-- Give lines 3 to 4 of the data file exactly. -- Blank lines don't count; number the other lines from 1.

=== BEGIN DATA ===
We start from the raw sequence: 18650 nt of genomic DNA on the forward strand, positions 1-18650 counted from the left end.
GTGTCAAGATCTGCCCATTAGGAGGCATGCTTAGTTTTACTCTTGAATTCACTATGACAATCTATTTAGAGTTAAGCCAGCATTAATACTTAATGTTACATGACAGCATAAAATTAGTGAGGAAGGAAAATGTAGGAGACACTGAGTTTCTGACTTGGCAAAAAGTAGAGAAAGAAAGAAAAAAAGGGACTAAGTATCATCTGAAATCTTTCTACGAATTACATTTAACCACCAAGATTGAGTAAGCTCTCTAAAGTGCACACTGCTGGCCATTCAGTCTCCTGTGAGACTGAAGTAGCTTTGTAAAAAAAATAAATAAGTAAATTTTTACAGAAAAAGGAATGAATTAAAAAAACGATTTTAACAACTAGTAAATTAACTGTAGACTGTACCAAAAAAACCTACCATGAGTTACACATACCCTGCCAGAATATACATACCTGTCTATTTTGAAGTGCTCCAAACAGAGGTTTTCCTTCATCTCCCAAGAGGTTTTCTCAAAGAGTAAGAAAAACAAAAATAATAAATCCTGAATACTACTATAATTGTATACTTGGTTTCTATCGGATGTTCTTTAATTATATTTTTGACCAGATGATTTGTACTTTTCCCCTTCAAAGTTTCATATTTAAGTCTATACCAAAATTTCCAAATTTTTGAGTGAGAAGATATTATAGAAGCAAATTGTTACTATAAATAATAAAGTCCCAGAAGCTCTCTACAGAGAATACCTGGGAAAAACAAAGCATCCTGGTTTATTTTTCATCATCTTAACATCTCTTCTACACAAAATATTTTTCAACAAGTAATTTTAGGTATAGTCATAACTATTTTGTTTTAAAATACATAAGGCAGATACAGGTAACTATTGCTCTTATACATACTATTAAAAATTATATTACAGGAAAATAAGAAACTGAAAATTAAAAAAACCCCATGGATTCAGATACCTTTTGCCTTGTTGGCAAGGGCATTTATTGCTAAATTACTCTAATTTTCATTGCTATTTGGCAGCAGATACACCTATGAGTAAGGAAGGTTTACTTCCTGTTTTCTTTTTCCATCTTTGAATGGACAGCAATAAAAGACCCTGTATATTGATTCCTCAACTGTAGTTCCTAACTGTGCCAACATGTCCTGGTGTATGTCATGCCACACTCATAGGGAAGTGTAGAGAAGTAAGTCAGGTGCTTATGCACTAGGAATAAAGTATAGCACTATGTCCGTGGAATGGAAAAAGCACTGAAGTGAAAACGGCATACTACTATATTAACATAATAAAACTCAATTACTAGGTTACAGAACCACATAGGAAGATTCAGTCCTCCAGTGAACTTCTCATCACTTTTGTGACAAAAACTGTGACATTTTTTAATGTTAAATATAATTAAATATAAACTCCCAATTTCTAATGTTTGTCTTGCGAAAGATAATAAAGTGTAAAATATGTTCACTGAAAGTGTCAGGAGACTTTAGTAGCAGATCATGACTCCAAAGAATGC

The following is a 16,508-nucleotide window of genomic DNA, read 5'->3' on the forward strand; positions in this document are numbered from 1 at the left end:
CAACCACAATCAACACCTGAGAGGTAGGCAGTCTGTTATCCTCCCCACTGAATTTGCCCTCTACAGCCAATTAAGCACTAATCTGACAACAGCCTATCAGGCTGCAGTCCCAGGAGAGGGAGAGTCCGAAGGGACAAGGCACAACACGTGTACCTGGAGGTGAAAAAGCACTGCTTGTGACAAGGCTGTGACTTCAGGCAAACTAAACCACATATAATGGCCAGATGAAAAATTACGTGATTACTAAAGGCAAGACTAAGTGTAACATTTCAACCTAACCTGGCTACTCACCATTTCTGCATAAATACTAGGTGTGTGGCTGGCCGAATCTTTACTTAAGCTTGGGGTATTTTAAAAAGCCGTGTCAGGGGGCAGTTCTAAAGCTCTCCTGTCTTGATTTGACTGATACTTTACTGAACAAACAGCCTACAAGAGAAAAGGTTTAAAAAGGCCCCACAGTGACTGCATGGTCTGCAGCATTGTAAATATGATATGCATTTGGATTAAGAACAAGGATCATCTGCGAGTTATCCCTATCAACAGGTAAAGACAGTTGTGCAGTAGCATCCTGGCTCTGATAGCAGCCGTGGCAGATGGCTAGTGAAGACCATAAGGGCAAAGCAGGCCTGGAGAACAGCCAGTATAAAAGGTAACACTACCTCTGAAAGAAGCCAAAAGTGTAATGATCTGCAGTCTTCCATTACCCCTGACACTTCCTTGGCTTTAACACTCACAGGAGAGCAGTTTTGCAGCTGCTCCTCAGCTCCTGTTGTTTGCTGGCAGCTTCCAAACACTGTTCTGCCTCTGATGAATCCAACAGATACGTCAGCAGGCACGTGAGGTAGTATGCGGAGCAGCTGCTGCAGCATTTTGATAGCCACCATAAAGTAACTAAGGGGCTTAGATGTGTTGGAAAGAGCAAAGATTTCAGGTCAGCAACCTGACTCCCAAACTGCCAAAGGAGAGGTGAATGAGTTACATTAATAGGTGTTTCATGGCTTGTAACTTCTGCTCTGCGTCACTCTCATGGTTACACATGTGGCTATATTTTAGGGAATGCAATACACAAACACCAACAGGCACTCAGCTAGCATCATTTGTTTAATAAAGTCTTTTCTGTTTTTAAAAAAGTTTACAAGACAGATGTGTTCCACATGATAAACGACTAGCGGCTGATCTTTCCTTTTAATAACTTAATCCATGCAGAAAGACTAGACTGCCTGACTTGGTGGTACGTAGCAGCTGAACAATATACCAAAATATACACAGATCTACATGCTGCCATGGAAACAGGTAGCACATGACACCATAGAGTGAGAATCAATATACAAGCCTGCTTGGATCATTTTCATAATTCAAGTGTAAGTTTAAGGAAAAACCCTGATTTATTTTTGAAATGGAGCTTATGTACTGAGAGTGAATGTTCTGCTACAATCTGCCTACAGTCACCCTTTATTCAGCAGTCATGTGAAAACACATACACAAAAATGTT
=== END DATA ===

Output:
The following is a 16,508-nucleotide window of genomic DNA, read 5'->3' on the forward strand; positions in this document are numbered from 1 at the left end:
CAACCACAATCAACACCTGAGAGGTAGGCAGTCTGTTATCCTCCCCACTGAATTTGCCCTCTACAGCCAATTAAGCACTAATCTGACAACAGCCTATCAGGCTGCAGTCCCAGGAGAGGGAGAGTCCGAAGGGACAAGGCACAACACGTGTACCTGGAGGTGAAAAAGCACTGCTTGTGACAAGGCTGTGACTTCAGGCAAACTAAACCACATATAATGGCCAGATGAAAAATTACGTGATTACTAAAGGCAAGACTAAGTGTAACATTTCAACCTAACCTGGCTACTCACCATTTCTGCATAAATACTAGGTGTGTGGCTGGCCGAATCTTTACTTAAGCTTGGGGTATTTTAAAAAGCCGTGTCAGGGGGCAGTTCTAAAGCTCTCCTGTCTTGATTTGACTGATACTTTACTGAACAAACAGCCTACAAGAGAAAAGGTTTAAAAAGGCCCCACAGTGACTGCATGGTCTGCAGCATTGTAAATATGATATGCATTTGGATTAAGAACAAGGATCATCTGCGAGTTATCCCTATCAACAGGTAAAGACAGTTGTGCAGTAGCATCCTGGCTCTGATAGCAGCCGTGGCAGATGGCTAGTGAAGACCATAAGGGCAAAGCAGGCCTGGAGAACAGCCAGTATAAAAGGTAACACTACCTCTGAAAGAAGCCAAAAGTGTAATGATCTGCAGTCTTCCATTACCCCTGACACTTCCTTGGCTTTAACACTCACAGGAGAGCAGTTTTGCAGCTGCTCCTCAGCTCCTGTTGTTTGCTGGCAGCTTCCAAACACTGTTCTGCCTCTGATGAATCCAACAGATACGTCAGCAGGCACGTGAGGTAGTATGCGGAGCAGCTGCTGCAGCATTTTGATAGCCACCATAAAGTAACTAAGGGGCTTAGATGTGTTGGAAAGAGCAAAGATTTCAGGTCAGCAACCTGACTCCCAAACTGCCAAAGGAGAGGTGAATGAGTTACATTAATAGGTGTTTCATGGCTTGTAACTTCTGCTCTGCGTCACTCTCATGGTTACACATGTGGCTATATTTTAGGGAATGCAATACACAAACACCAACAGGCACTCAGCTAGCATCATTTGTTTAATAAAGTCTTTTCTGTTTTTAAAAAAGTTTACAAGACAGATGTGTTCCACATGATAAACGACTAGCGGCTGATCTTTCCTTTTAATAACTTAATCCATGCAGAAAGACTAGACTGCCTGACTTGGTGGTACGTAGCAGCTGAACAATATACCAAAATATACACAGATCTACATGCTGCCATGGAAACAGGTAGCACATGACACCATAGAGTGAGAATCAATATACAAGCCTGCTTGGATCATTTTCATAATTCAAGTGTAAGTTTAAGGAAAAACCCTGATTTATTTTTGAAATGGAGCTTATGTACTGAGAGTGAATGTTCTGCTACAATCTGCCTACAGTCACCCTTTATTCAGCAGTCATGTGAAAACACATACACAAAAATGTT